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What is a Blockchain?

A blockchain is a series of data records that functions as a distributed, replicated digital ledger of transactions across a network of computer systems.


On blockchains, the records of transactions are compiled into blocks which are linked together to form a chain. A blockchain consists of a stable chain of blocks, and in the context of cryptocurrencies, each one of these blocks stores a list of previously confirmed transactions.

Transactions take place inside a P2P global network, thus, blockchains are considered borderless and immune to censorship. A blockchain network serves as a decentralized ledger since it is maintained by several computers located all over the world. This implies that each participant, namely node, keeps a copy of the blockchain data and interacts with other participants to make sure that everyone is aware of the same information stored in the block.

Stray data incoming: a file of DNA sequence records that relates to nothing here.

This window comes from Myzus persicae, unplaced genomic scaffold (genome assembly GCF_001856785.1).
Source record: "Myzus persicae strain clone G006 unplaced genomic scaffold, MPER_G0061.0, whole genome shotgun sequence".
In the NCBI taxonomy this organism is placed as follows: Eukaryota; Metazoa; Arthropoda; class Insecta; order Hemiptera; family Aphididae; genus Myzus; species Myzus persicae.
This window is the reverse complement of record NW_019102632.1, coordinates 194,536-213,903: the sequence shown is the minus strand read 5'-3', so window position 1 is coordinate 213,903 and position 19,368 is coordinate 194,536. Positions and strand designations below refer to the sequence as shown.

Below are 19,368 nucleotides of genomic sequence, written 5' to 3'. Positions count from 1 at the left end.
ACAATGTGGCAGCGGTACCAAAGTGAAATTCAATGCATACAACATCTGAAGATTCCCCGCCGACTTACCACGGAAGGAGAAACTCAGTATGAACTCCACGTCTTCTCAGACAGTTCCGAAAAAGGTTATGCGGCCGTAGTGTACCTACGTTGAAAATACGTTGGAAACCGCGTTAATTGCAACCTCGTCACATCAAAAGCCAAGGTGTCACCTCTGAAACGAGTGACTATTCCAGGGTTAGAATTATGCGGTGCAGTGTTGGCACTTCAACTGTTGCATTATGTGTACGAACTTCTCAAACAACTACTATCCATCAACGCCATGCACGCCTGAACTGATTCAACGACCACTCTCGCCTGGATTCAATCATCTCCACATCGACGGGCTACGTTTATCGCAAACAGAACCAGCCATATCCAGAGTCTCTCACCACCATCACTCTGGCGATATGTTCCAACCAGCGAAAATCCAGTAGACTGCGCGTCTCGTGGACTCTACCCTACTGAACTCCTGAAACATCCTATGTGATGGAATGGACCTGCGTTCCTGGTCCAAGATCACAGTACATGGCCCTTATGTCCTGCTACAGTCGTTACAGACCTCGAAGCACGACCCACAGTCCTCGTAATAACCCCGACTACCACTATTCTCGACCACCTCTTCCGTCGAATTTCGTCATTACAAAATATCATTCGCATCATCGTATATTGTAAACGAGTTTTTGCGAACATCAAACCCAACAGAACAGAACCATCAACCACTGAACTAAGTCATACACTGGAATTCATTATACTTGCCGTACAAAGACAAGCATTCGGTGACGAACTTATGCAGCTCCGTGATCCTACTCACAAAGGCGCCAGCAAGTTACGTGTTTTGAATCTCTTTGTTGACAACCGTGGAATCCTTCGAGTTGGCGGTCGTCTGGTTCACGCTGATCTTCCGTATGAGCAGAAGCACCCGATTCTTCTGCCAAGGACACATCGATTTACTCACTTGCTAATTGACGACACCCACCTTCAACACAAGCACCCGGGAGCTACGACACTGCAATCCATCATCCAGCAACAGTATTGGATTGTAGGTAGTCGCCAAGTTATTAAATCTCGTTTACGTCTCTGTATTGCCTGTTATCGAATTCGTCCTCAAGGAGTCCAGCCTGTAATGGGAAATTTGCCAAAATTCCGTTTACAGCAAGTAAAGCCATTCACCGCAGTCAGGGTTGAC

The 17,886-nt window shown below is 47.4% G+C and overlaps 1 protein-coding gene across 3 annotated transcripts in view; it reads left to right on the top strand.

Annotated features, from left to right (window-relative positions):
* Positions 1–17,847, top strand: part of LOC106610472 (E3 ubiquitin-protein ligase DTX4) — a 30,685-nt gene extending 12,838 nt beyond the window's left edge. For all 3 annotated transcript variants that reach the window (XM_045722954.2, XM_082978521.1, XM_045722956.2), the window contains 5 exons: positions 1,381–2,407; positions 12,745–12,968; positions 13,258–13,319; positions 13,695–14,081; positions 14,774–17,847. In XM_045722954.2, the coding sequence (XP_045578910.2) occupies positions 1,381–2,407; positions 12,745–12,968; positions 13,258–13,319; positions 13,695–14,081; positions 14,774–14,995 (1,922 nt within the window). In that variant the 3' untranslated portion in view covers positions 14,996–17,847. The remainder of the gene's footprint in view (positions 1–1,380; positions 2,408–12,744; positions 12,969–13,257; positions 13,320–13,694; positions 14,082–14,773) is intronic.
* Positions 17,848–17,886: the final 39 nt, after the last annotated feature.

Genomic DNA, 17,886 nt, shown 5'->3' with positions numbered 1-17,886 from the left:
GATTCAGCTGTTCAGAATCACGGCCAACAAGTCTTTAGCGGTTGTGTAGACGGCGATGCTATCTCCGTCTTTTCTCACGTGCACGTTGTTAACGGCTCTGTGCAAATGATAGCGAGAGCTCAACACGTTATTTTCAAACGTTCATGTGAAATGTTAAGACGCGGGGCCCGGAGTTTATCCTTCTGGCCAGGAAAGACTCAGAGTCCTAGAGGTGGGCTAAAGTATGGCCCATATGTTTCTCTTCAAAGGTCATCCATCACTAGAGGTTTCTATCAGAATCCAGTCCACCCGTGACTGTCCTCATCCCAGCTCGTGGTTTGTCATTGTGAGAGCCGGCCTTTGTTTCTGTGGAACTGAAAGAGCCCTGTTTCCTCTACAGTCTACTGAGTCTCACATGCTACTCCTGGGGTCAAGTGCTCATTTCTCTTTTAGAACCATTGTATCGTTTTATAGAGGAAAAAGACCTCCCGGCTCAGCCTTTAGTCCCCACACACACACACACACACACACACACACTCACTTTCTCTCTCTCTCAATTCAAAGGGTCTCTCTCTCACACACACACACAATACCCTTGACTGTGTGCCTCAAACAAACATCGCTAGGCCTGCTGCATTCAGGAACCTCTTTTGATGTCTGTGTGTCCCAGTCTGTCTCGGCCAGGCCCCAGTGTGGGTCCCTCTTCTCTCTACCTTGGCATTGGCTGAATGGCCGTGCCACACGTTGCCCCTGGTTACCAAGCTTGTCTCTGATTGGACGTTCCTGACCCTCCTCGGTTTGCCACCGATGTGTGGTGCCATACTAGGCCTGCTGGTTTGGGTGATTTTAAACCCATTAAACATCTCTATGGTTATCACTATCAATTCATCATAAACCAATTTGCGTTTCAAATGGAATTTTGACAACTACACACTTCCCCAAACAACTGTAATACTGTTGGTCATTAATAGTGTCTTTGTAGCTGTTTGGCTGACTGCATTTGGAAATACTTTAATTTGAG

Each block inside the blockchain contains a hash (i.e. a digital fingerprint or unique identifier), timestamped batches of recent valid transactions, and the hash of the previous block. The previous block hash links the blocks together, preventing existing blocks from being altered or new blocks inserted between existing ones. An additional feature of a blockchain is that all previous records are stored within any current record, so, there is always full history of previous transactions.

Blockchains: Use Cases